Tuesday, October 29, 2013

Creating a Three Step Online Safety Plan to Guard Against Romance Scammers

by Soraya Grant

Reading and printing out the main red flags of an online romance scammer is always a good safety precaution. Sometimes just having them next to you as a reminder can help you see them in online communications. Here are three more steps you can take as part of an online safety plan.

Establish a "no secrets" pact with someone you can trust

Team up with someone you know well and know offline. Make a promise that you will not keep any online friendships or relationships a secret from each other. When you meet someone new, make a note of where you met them, their screen name, and the age, gender, location, real name, career, picture or appearance details, and other basic information they give you. Text or email this information to your trusted confidant. As the online relationship progresses, keep your trusted offline person posted. This does not mean you need to email or text them every time you log on to the site or talk to your online friend, but you do need to tell them what type of relationship you are having with this person, how often you communicate with them, and any red flags or other suspicious details that may come up. The person you choose can be family member, close friend, roommate, or coworker, but it is absolutely vital that you choose someone you can be completely open and honest with about the nature of your online communications. If there is nobody in your life who you feel you can trust this way, talk about the issue with a therapist or other mental health professional and promise yourself you will tell them about any online relationships you may form. Although we are not people you know offline, Scams of the Heart members are also willing to listen to anyone who needs to talk about online friendships and share any concerns they may have.

Making sure you are open and honest with at least one other person helps combat the social isolation scammers often use to manipulate their victims. It can also be helpful to hear the views of someone who is not emotionally involved in the situation. They may be able to clearly see red flags you are not allowing yourself to see.

Make it an absolute rule that you will never send money, send items, do chores or errands involving money, or accept and/or reship packages from ANYONE you have not met offline and gotten to know well in at least one offline setting.

That's it. There are NO exceptions to this rule. It doesn't matter if you think this person may be your dream man or woman, if the two of you have shared secrets, or if the two of you have swapped explicit messages or photos. This rule is never broken. Anyone who really is a genuine and decent person will not ask for or hint for this type of favor from someone they only know online and anyone who does drop hints or makes outright requests for this type of favor is definitely a scammer. It doesn't matter if everything else the person tells you turns out to be completely true; if they are online pretending to date you, fall in love with you, become your best friend, or even have a crush on you when what they really want out of you is money, material goods, or favors, the situation is a scam.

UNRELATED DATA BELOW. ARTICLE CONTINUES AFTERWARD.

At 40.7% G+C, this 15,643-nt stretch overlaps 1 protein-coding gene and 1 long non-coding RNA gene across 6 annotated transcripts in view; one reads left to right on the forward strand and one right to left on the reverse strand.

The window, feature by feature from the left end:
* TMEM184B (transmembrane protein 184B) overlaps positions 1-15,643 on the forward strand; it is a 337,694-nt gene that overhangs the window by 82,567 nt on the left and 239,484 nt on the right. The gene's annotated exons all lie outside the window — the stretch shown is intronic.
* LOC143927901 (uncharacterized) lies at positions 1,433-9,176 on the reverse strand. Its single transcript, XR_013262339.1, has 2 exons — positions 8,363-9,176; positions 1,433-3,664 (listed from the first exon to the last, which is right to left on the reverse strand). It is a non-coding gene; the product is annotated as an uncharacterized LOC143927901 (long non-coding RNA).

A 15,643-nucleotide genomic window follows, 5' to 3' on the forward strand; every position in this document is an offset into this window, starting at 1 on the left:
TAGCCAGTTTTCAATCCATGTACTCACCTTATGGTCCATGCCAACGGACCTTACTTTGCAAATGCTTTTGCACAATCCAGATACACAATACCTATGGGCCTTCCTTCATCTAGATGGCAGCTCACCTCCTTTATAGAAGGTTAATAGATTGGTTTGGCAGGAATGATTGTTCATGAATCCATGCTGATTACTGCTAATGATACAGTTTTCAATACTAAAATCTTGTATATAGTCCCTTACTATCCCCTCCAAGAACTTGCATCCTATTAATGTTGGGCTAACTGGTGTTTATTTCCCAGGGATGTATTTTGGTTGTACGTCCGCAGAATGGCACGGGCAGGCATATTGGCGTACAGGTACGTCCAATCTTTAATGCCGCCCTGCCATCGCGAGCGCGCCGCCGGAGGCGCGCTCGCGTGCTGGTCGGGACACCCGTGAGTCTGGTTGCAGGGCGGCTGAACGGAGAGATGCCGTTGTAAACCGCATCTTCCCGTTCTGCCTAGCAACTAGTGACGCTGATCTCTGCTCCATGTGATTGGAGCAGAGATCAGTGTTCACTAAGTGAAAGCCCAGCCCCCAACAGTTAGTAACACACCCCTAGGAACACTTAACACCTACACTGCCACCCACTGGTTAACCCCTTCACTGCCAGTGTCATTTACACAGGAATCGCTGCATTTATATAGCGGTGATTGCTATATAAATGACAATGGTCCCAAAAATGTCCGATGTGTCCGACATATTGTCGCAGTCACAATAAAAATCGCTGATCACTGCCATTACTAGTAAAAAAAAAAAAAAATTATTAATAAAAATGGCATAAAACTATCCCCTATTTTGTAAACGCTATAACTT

Make a list of your own vulnerabilities.

This will be a journaling exercise. Open up a free online journal account or a new document on your computer desktop or buy a notebook if you prefer to write on paper. Those who are more visually oriented might want to make an offline collage or use a secret board on Pinterest or a photo album on Facebook set so that only they can see it. Whatever form you choose, it is important to be honest and balanced. This is neither a self-esteem building exercise where you only list or post your good qualities, nor is it a self improvement session where you write down your every flaw. Scammers prey on strengths, neutral details, and weaknesses.

Is there an issue you always want to help out with, such as children in need, domestic violence, or animal welfare? That is a wonderful trait, but it is also something a scammer could easily learn about you and attempt to exploit to get you to do their bidding. Do you have a crush on one or more celebrities or a specific physical type? There is nothing wrong with this, just make a note of it in case you find yourself tempted to overlook red flags because the person is "your dream guy/girl." Are you struggling with something right now? Do you have trouble seeing yourself as smart, fun, physically attractive, interesting, or kind?

Every human being has weaknesses and every scammer practices finding those weaknesses and using them to manipulate their victims. Keep your list of traits a scammer might exploit in mind as you talk to your online friend. If you notice them repeatedly touching on one or more of these areas, chances are they have learned this information about you through your online chats or social pages and are using it as part of a scam.

Anyone who sees the red flags of a romance scam, has an offline friend who expresses alarm about their online relationship, or feels that someone they talk to online is gathering and exploiting aspects of their personality is encouraged to join us in our Yahoo group and/or chat room.

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